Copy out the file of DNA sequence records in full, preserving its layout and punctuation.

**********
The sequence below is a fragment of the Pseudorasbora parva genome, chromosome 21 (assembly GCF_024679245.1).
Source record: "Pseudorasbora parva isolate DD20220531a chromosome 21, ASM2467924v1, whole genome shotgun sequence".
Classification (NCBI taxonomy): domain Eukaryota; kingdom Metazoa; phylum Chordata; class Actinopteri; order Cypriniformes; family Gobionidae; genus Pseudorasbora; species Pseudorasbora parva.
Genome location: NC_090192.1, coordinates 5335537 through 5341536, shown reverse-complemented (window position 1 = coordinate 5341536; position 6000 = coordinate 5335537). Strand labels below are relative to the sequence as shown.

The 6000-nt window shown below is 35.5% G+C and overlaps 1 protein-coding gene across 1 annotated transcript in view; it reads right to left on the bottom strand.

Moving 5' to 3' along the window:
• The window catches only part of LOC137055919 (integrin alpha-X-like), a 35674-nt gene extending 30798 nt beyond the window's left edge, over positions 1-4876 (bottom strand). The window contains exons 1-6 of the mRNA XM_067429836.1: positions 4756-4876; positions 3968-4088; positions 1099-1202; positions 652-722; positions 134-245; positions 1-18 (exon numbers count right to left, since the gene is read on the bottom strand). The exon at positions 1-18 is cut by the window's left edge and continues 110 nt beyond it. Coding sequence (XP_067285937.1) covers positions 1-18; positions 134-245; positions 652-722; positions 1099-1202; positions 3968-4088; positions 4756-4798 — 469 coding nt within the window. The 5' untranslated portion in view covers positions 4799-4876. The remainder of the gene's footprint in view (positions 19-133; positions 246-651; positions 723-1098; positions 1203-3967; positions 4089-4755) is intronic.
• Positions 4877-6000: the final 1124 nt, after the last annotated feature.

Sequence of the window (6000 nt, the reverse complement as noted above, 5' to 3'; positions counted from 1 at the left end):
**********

The sequence below is a fragment of the Pseudorasbora parva genome, chromosome 21 (assembly GCF_024679245.1).
Source record: "Pseudorasbora parva isolate DD20220531a chromosome 21, ASM2467924v1, whole genome shotgun sequence".
Classification (NCBI taxonomy): domain Eukaryota; kingdom Metazoa; phylum Chordata; class Actinopteri; order Cypriniformes; family Gobionidae; genus Pseudorasbora; species Pseudorasbora parva.
Genome location: NC_090192.1, coordinates 5335537 through 5341536, shown reverse-complemented (window position 1 = coordinate 5341536; position 6000 = coordinate 5335537). Strand labels below are relative to the sequence as shown.

The 6000-nt window shown below is 35.5% G+C and overlaps 1 protein-coding gene across 1 annotated transcript in view; it reads right to left on the bottom strand.

Moving 5' to 3' along the window:
• The window catches only part of LOC137055919 (integrin alpha-X-like), a 35674-nt gene extending 30798 nt beyond the window's left edge, over positions 1-4876 (bottom strand). The window contains exons 1-6 of the mRNA XM_067429836.1: positions 4756-4876; positions 3968-4088; positions 1099-1202; positions 652-722; positions 134-245; positions 1-18 (exon numbers count right to left, since the gene is read on the bottom strand). The exon at positions 1-18 is cut by the window's left edge and continues 110 nt beyond it. Coding sequence (XP_067285937.1) covers positions 1-18; positions 134-245; positions 652-722; positions 1099-1202; positions 3968-4088; positions 4756-4798 — 469 coding nt within the window. The 5' untranslated portion in view covers positions 4799-4876. The remainder of the gene's footprint in view (positions 19-133; positions 246-651; positions 723-1098; positions 1203-3967; positions 4089-4755) is intronic.
• Positions 4877-6000: the final 1124 nt, after the last annotated feature.

Sequence of the window (6000 nt, the reverse complement as noted above, 5' to 3'; positions counted from 1 at the left end):